Smithsonian National Zoological Park
Smithsonian Migratory Bird Center

Effects of Forest Fragmentation on Bird Communities in Jamaica

Throughout the world, the land tropical forests stand on is being converted to agriculture, urbanization, and other human land uses. The loss and fragmentation of habitat is considered the most significant threat to global biodiversity (Sala et al., 2000); thus, we need to understand its effects in the tropics, where biodiversity is the highest (Reaka-Kudla et al. 1997) and land conversion the greatest (Lepers et al. 2003).

Despite the importance of the tropics the area is understudied, constituting only 13% of fragmentation research (McGarigal and Cushman, 2002). Thus, we still have limited understanding of relative effects of habitat loss and fragmentation and the impacts of different types of land cover and land uses on species patterns and processes in tropical ecosystems.

SMBC research will address this knowledge gap and provide essential guidance on how best to manage forest fragments that now serve as refuges for many endemic tropical birds in the Caribbean.

Critical Biodiversity Hotspot

The Caribbean's Greater Antilles are an ideal location to examine fragmentation issues because rates of deforestation are among the highest in the world (Lepers et al., 2003), and this region remains one of the top 4 biodiversity hotspots in the world (Myers et al., 2000). Unfortunately, the Caribbean is also predicted to lose most of its endemic species under current deforestation rates (Brooks et al. 2002).

Within the Caribbean, the island of Jamaica has suffered extreme forest loss. Today, less than 30% of Jamaica's natural forests remain (FAO 2001). Despite such extensive loss, remnant forests are essential to the economic life of the island, and serve to protect water supplies, soils, and biodiversity (NRCA, 1995).

Jamaica—Only Home for Many Species

Jamaica has the highest number of endemic species of all Caribbean islands, with 100 endemic ferns, 27 endemic reptiles, and 28 endemic birds (Koenig 2000). Despite the ecological importance of Jamaica's forests, the effects of deforestation have received little attention from the scientific community.

In fact, ecological and demographic information is lacking for the vast majority of species in Jamaica from which to base effective conservation management strategies (NEPA 2003). Jamaica's unique biodiversity combined with its legacy of extensive forest fragmentation, and the lack of research on this interaction, were the basis for targeting this country for SMBC research.

This Jamaican tody, an endemic species found only in Jamaica, has been caught in a mist net. It will be quickly removed, measured, and banded with a unique identifier (colored ankle bracelets) so its future movements can be followed.

Research Focus

SMBC researchers are examining how intervening land cover surrounding forest fragments (i.e., matrix) affect bird distributions, abundances, and population persistence in Jamaica.

We work in landscapes that vary in resource availability and structural connectivity for birds—within forests fragmented by agricultural pastureland, bauxite mining, and residential development and continuous forest.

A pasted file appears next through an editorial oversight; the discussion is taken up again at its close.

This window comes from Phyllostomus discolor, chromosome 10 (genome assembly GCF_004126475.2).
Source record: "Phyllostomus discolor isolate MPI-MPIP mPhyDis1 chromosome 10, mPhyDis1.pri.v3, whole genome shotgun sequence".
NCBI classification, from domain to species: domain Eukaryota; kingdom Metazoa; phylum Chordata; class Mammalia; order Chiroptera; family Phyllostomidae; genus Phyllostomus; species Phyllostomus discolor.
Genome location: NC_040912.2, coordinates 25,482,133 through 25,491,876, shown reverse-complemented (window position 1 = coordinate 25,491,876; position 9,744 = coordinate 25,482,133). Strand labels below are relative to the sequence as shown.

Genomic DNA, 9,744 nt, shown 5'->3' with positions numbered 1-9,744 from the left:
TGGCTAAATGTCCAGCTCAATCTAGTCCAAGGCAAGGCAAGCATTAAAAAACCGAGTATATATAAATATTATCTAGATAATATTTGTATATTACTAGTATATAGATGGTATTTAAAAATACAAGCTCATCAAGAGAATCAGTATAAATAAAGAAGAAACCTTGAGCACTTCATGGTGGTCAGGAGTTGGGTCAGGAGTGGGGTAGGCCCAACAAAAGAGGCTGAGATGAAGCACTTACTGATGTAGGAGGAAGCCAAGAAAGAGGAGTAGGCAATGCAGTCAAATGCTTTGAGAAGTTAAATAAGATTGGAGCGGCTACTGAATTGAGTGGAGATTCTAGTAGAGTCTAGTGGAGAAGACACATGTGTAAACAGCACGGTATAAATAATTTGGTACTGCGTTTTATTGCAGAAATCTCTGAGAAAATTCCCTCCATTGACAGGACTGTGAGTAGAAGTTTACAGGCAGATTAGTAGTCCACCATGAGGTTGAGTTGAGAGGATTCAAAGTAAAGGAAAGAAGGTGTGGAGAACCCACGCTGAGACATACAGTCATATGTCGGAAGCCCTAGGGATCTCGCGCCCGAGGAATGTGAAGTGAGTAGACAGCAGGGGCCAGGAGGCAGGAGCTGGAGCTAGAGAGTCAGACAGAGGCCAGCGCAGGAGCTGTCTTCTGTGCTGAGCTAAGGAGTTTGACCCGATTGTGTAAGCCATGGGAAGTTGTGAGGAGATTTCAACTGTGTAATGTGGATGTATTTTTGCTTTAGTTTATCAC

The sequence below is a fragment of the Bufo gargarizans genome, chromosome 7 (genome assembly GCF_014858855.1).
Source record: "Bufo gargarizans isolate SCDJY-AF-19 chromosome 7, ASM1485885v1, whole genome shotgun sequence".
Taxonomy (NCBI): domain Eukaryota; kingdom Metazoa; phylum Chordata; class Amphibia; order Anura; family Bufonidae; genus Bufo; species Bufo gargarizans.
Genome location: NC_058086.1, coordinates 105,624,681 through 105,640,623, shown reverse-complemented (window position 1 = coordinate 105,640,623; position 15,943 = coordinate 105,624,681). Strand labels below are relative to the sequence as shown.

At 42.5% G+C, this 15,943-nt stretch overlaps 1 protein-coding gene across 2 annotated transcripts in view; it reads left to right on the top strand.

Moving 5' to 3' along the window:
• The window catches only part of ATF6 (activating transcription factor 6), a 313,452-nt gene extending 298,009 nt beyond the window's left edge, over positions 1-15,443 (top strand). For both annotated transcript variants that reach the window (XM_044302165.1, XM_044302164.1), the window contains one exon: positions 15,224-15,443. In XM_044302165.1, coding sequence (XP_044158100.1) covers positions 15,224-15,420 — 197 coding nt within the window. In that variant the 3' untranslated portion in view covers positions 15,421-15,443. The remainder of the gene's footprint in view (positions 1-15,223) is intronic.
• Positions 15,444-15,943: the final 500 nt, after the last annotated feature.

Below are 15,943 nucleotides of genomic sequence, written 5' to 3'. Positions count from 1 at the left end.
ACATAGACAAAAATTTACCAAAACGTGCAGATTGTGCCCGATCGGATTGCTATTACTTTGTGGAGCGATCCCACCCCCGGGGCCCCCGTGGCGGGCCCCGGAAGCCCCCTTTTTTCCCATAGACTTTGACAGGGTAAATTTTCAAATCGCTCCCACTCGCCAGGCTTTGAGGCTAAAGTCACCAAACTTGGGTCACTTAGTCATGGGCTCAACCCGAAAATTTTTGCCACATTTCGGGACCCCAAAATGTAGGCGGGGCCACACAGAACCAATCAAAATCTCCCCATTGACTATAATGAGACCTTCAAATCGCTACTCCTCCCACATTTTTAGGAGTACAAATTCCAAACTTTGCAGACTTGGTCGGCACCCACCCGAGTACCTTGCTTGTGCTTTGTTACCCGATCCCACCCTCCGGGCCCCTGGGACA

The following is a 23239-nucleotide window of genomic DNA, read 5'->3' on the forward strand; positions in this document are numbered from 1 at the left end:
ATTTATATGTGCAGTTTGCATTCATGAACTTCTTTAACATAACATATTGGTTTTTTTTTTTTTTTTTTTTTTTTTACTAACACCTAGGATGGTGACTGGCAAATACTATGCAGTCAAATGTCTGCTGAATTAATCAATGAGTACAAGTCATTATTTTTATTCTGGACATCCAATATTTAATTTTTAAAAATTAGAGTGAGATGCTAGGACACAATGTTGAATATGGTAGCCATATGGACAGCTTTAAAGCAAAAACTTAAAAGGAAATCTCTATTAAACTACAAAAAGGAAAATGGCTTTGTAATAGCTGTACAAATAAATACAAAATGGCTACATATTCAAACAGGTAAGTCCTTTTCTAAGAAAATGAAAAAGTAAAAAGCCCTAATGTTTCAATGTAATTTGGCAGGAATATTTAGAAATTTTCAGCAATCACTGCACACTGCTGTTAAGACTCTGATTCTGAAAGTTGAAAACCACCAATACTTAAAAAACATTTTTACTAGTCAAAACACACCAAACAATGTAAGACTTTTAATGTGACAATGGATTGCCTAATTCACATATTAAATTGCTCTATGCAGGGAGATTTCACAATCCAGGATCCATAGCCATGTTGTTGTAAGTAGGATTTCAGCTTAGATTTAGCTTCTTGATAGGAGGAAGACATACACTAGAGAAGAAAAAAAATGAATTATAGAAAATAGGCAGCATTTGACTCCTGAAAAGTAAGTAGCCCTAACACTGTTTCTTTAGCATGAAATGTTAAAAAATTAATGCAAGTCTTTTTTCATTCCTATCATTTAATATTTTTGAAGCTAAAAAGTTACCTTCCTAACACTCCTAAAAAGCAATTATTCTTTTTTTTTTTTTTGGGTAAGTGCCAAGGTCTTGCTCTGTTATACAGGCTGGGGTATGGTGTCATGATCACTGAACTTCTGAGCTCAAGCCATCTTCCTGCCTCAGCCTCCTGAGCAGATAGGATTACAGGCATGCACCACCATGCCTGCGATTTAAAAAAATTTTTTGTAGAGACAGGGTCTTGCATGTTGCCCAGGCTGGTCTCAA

[aerial photo] [aerial photo] [aerial photo] [aerial photo]
Aerial view of landscapes under investigation in Jamaica fragmented by agriculture (upper left), suburban development (upper right), and bauxite mining (lower left). Forest cover appears in dark green surrounded by pasture, treelined fencerows, and paddock trees in agricultural landscapes; by houses, roads, ornamental lawns and gardens, and roadside vegetation in peri-urban landscapes; and exposed bauxitic (terra rossas) soil (as shown in red) and early growth of ferns and Acacia stands in bauxite mining landscapes. Satellite images courtesy of Geoeye.

Through population surveys and experimental translocations of resident and migratory birds, we are testing whether the matrix within fragmented landscapes affects bird diversity and abundance patterns; and if so, whether differences are predominately driven by varying resources or differential connectivity at the landscape-scale.

Understanding the mechanism(s) behind species response to fragmented systems, in relation to life history traits, will help to improve the potential to support native biodiversity amidst land cover change in the tropics.


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Lepers, E., Lambin, E., DeFries, R., Janetos, A. et al. 2003. Areas of rapid land cover change of the world. Report to Millennium Ecosystem Assessment. Penang, Malaysia.

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Myers, N., R. Mittermeier, C. Mittermeier, G. daFonseca, and J. Kent. 2000. Biodiversity hotspots for conservation priorities. Nature 403: 853-857.

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SMBC Investigators:


Teaching Materials

Citation: Withey, J., and C. Kennedy. 2012. Does the Matrix Matter? Testing the Influence of Matrix Type on Bird Responses to Forest Fragmentation. National Center for Case Study Teaching in Science, University at Buffalo, State University of New York.

Description: based on SMBC's research on Neotropical birds in Jamaica, a case study and teaching materials have been developed on principles of landscape ecology, experimental design, and data interpretation to examine alternative explanations for how birds respond to forest fragmentation and landscape matrix. As written, the case can be used in ecology courses with a unit on landscape ecology, or upper-division conservation or landscape ecology courses. Teaching materials (case study, teaching notes, & answer key) can be accessed.